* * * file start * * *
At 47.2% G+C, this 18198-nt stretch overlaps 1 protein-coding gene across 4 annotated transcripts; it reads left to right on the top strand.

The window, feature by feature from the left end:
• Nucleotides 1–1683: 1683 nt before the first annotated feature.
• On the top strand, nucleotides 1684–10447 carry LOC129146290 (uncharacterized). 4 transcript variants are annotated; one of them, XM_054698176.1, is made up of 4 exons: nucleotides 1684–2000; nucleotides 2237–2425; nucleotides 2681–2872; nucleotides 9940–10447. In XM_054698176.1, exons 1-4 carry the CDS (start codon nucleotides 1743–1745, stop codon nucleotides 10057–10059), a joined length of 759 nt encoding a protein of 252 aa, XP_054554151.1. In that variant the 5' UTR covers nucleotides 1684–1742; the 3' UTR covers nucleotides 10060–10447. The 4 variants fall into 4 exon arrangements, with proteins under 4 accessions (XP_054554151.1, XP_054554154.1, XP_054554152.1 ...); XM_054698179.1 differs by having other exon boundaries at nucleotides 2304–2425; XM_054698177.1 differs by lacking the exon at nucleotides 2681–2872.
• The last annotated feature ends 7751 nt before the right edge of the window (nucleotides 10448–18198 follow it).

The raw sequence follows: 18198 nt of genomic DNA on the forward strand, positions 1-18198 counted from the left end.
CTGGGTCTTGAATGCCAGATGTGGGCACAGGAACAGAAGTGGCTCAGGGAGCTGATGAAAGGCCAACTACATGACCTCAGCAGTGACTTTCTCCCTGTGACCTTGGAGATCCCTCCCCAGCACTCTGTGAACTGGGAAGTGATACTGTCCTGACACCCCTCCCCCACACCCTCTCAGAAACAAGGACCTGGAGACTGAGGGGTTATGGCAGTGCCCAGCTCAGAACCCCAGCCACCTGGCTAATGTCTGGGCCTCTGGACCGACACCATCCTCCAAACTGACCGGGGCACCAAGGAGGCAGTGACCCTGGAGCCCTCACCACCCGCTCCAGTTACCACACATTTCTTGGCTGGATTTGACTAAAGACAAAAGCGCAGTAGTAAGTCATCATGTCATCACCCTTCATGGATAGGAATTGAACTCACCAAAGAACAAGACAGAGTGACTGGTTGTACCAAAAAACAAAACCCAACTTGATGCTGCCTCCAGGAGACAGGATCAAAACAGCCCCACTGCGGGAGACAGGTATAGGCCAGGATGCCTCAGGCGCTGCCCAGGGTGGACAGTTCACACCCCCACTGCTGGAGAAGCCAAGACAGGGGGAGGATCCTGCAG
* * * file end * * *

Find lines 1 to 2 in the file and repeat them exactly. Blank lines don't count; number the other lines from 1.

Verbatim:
At 47.2% G+C, this 18198-nt stretch overlaps 1 protein-coding gene across 4 annotated transcripts; it reads left to right on the top strand.

The window, feature by feature from the left end: